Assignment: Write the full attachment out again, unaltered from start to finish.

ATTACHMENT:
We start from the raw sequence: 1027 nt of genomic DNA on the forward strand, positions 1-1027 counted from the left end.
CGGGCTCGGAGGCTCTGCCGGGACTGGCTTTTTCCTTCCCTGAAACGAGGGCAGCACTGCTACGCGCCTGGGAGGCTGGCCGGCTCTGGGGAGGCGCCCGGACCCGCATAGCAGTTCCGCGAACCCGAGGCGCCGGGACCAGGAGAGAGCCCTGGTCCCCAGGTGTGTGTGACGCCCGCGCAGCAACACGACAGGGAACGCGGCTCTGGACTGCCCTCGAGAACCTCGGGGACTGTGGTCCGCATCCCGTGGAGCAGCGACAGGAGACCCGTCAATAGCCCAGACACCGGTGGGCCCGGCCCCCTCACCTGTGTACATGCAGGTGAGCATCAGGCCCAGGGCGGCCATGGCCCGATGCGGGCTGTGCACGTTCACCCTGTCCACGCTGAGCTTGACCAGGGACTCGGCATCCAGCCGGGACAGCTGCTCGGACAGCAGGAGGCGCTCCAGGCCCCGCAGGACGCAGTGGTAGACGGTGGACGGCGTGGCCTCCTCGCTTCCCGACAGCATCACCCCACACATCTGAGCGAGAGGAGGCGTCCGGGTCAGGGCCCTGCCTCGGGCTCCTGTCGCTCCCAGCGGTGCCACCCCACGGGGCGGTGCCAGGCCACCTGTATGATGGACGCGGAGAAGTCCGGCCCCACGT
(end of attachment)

We start from the raw sequence: 1027 nt of genomic DNA on the forward strand, positions 1-1027 counted from the left end.
CGGGCTCGGAGGCTCTGCCGGGACTGGCTTTTTCCTTCCCTGAAACGAGGGCAGCACTGCTACGCGCCTGGGAGGCTGGCCGGCTCTGGGGAGGCGCCCGGACCCGCATAGCAGTTCCGCGAACCCGAGGCGCCGGGACCAGGAGAGAGCCCTGGTCCCCAGGTGTGTGTGACGCCCGCGCAGCAACACGACAGGGAACGCGGCTCTGGACTGCCCTCGAGAACCTCGGGGACTGTGGTCCGCATCCCGTGGAGCAGCGACAGGAGACCCGTCAATAGCCCAGACACCGGTGGGCCCGGCCCCCTCACCTGTGTACATGCAGGTGAGCATCAGGCCCAGGGCGGCCATGGCCCGATGCGGGCTGTGCACGTTCACCCTGTCCACGCTGAGCTTGACCAGGGACTCGGCATCCAGCCGGGACAGCTGCTCGGACAGCAGGAGGCGCTCCAGGCCCCGCAGGACGCAGTGGTAGACGGTGGACGGCGTGGCCTCCTCGCTTCCCGACAGCATCACCCCACACATCTGAGCGAGAGGAGGCGTCCGGGTCAGGGCCCTGCCTCGGGCTCCTGTCGCTCCCAGCGGTGCCACCCCACGGGGCGGTGCCAGGCCACCTGTATGATGGACGCGGAGAAGTCCGGCCCCACGT